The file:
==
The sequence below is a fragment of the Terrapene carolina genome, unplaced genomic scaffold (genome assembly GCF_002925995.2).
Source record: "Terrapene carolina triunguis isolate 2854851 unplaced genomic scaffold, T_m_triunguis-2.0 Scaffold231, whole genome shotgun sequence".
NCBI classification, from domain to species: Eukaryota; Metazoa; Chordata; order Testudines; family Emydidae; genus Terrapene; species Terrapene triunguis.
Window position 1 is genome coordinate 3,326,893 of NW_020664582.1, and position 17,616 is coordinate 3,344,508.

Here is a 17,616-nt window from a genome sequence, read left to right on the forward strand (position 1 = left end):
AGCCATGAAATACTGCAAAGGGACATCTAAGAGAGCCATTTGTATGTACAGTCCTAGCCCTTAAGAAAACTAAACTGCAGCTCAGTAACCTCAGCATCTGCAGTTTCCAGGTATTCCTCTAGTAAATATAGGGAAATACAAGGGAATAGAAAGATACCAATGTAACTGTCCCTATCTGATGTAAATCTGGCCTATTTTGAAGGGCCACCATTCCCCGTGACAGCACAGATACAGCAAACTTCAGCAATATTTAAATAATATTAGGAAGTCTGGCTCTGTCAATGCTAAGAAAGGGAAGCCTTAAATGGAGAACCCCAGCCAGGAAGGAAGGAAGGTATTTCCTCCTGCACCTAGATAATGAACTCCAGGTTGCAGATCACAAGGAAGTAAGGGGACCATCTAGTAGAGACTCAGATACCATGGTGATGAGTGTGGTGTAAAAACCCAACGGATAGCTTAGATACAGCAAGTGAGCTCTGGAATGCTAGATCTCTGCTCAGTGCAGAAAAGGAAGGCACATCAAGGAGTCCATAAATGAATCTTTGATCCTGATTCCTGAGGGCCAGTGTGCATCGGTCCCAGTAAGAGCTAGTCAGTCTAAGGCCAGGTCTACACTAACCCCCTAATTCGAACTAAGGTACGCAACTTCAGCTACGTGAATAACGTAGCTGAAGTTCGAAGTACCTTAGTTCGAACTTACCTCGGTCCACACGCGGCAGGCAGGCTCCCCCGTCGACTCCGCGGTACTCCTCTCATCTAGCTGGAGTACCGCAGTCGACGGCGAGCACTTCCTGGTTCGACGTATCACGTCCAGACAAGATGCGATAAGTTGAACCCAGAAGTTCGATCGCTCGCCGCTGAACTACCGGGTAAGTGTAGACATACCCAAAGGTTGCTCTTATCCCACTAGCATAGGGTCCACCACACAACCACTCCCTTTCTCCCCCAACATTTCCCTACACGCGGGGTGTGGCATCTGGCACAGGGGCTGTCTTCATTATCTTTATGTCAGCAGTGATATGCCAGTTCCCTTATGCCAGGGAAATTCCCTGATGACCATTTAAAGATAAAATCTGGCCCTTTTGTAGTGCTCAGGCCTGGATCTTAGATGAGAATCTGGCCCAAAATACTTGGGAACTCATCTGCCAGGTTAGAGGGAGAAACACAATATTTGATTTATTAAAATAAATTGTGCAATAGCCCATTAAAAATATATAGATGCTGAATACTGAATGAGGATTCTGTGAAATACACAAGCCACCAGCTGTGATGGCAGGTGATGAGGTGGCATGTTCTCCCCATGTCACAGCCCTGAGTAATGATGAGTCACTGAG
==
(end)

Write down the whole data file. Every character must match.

The sequence below is a fragment of the Terrapene carolina genome, unplaced genomic scaffold (genome assembly GCF_002925995.2).
Source record: "Terrapene carolina triunguis isolate 2854851 unplaced genomic scaffold, T_m_triunguis-2.0 Scaffold231, whole genome shotgun sequence".
NCBI classification, from domain to species: Eukaryota; Metazoa; Chordata; order Testudines; family Emydidae; genus Terrapene; species Terrapene triunguis.
Window position 1 is genome coordinate 3,326,893 of NW_020664582.1, and position 17,616 is coordinate 3,344,508.

Here is a 17,616-nt window from a genome sequence, read left to right on the forward strand (position 1 = left end):
AGCCATGAAATACTGCAAAGGGACATCTAAGAGAGCCATTTGTATGTACAGTCCTAGCCCTTAAGAAAACTAAACTGCAGCTCAGTAACCTCAGCATCTGCAGTTTCCAGGTATTCCTCTAGTAAATATAGGGAAATACAAGGGAATAGAAAGATACCAATGTAACTGTCCCTATCTGATGTAAATCTGGCCTATTTTGAAGGGCCACCATTCCCCGTGACAGCACAGATACAGCAAACTTCAGCAATATTTAAATAATATTAGGAAGTCTGGCTCTGTCAATGCTAAGAAAGGGAAGCCTTAAATGGAGAACCCCAGCCAGGAAGGAAGGAAGGTATTTCCTCCTGCACCTAGATAATGAACTCCAGGTTGCAGATCACAAGGAAGTAAGGGGACCATCTAGTAGAGACTCAGATACCATGGTGATGAGTGTGGTGTAAAAACCCAACGGATAGCTTAGATACAGCAAGTGAGCTCTGGAATGCTAGATCTCTGCTCAGTGCAGAAAAGGAAGGCACATCAAGGAGTCCATAAATGAATCTTTGATCCTGATTCCTGAGGGCCAGTGTGCATCGGTCCCAGTAAGAGCTAGTCAGTCTAAGGCCAGGTCTACACTAACCCCCTAATTCGAACTAAGGTACGCAACTTCAGCTACGTGAATAACGTAGCTGAAGTTCGAAGTACCTTAGTTCGAACTTACCTCGGTCCACACGCGGCAGGCAGGCTCCCCCGTCGACTCCGCGGTACTCCTCTCATCTAGCTGGAGTACCGCAGTCGACGGCGAGCACTTCCTGGTTCGACGTATCACGTCCAGACAAGATGCGATAAGTTGAACCCAGAAGTTCGATCGCTCGCCGCTGAACTACCGGGTAAGTGTAGACATACCCAAAGGTTGCTCTTATCCCACTAGCATAGGGTCCACCACACAACCACTCCCTTTCTCCCCCAACATTTCCCTACACGCGGGGTGTGGCATCTGGCACAGGGGCTGTCTTCATTATCTTTATGTCAGCAGTGATATGCCAGTTCCCTTATGCCAGGGAAATTCCCTGATGACCATTTAAAGATAAAATCTGGCCCTTTTGTAGTGCTCAGGCCTGGATCTTAGATGAGAATCTGGCCCAAAATACTTGGGAACTCATCTGCCAGGTTAGAGGGAGAAACACAATATTTGATTTATTAAAATAAATTGTGCAATAGCCCATTAAAAATATATAGATGCTGAATACTGAATGAGGATTCTGTGAAATACACAAGCCACCAGCTGTGATGGCAGGTGATGAGGTGGCATGTTCTCCCCATGTCACAGCCCTGAGTAATGATGAGTCACTGAG